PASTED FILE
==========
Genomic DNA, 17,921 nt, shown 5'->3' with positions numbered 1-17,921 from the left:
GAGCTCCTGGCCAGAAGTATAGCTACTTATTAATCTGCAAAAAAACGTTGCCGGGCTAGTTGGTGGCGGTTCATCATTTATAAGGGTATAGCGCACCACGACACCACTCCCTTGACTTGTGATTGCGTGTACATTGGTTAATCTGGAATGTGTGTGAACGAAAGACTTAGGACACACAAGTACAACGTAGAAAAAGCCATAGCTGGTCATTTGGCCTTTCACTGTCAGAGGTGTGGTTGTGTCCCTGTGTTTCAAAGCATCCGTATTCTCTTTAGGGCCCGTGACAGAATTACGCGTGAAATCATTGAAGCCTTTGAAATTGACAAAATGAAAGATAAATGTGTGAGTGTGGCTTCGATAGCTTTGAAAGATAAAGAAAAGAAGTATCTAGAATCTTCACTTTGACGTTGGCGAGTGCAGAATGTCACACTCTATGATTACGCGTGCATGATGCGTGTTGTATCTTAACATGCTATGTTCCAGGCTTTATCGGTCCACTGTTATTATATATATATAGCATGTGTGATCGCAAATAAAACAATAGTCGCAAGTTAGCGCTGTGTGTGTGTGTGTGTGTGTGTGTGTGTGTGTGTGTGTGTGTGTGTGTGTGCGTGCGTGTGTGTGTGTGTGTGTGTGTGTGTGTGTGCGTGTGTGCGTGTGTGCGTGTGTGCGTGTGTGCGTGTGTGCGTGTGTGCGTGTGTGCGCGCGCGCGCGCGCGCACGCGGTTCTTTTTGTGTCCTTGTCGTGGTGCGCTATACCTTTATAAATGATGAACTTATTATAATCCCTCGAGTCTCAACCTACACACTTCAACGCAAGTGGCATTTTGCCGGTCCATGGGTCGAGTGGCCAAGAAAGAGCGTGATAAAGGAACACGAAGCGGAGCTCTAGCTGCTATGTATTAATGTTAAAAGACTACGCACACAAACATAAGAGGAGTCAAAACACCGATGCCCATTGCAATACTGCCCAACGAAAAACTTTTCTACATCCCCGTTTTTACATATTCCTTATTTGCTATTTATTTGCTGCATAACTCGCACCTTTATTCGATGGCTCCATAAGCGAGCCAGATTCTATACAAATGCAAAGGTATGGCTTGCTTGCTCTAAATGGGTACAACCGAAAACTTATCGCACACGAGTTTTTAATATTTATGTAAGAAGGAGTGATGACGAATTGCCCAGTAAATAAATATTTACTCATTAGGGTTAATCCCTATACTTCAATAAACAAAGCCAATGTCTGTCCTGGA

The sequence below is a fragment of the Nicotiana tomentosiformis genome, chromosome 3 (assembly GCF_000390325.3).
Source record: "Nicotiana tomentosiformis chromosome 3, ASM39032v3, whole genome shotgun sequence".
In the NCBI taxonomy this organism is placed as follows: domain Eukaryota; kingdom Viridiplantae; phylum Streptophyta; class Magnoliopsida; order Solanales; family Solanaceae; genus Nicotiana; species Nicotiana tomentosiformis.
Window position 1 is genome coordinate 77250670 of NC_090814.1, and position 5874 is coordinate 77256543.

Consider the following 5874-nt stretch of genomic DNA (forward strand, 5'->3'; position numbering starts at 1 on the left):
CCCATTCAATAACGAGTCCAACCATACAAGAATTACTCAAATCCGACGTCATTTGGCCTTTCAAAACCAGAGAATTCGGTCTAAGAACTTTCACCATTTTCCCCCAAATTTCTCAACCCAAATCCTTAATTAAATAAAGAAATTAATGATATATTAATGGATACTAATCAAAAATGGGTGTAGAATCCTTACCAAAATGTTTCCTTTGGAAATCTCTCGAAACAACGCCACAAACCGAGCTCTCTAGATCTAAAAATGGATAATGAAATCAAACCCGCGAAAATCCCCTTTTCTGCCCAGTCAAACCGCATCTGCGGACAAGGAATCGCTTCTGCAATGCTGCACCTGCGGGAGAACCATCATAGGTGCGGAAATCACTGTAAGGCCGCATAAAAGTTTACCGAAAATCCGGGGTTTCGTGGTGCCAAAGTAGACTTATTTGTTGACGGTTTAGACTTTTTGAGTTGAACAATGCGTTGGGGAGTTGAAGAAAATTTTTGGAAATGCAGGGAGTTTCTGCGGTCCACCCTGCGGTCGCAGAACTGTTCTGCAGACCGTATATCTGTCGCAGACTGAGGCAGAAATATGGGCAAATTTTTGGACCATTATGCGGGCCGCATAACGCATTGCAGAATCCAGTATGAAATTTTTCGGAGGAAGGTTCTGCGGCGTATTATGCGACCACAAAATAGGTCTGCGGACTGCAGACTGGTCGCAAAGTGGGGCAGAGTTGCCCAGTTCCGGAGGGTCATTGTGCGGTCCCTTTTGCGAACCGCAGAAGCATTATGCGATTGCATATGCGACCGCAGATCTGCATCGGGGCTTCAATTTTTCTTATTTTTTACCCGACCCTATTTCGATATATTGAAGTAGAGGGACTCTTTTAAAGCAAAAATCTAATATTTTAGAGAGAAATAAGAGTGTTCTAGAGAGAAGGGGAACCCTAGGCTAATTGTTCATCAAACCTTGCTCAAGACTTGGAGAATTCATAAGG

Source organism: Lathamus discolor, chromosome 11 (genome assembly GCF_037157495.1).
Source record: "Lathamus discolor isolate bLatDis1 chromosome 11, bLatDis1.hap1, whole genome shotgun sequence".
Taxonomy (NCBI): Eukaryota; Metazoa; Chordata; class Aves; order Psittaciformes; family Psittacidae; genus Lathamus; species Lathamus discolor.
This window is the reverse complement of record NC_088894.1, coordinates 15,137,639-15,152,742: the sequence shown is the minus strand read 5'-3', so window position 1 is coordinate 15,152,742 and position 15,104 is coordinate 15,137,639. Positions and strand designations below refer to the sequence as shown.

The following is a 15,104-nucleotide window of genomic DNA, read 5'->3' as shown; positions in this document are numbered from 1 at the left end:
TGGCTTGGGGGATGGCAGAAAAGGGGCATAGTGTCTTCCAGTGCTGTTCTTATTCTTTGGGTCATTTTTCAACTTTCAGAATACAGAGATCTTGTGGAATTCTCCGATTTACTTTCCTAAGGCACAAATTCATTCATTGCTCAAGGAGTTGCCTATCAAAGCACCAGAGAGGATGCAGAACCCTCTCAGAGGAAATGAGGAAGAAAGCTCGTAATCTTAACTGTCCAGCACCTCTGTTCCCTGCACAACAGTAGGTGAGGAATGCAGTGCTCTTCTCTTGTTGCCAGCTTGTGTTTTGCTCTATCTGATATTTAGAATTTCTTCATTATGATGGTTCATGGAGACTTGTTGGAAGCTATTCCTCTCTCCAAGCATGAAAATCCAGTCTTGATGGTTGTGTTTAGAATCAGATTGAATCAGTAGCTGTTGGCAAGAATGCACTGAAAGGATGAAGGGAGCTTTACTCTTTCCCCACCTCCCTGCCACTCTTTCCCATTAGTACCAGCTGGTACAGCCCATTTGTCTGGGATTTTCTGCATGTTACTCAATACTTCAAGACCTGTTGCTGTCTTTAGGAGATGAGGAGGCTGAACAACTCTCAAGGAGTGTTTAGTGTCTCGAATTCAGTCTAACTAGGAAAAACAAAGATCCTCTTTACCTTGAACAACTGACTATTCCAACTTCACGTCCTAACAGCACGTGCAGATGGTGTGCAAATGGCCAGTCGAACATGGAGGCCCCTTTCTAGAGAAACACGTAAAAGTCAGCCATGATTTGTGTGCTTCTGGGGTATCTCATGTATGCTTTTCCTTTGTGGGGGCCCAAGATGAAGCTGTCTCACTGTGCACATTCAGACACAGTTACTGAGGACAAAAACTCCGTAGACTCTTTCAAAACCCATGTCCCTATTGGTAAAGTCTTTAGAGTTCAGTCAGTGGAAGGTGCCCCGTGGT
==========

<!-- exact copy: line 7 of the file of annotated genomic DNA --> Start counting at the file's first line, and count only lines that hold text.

Consider the following 5874-nt stretch of genomic DNA (forward strand, 5'->3'; position numbering starts at 1 on the left):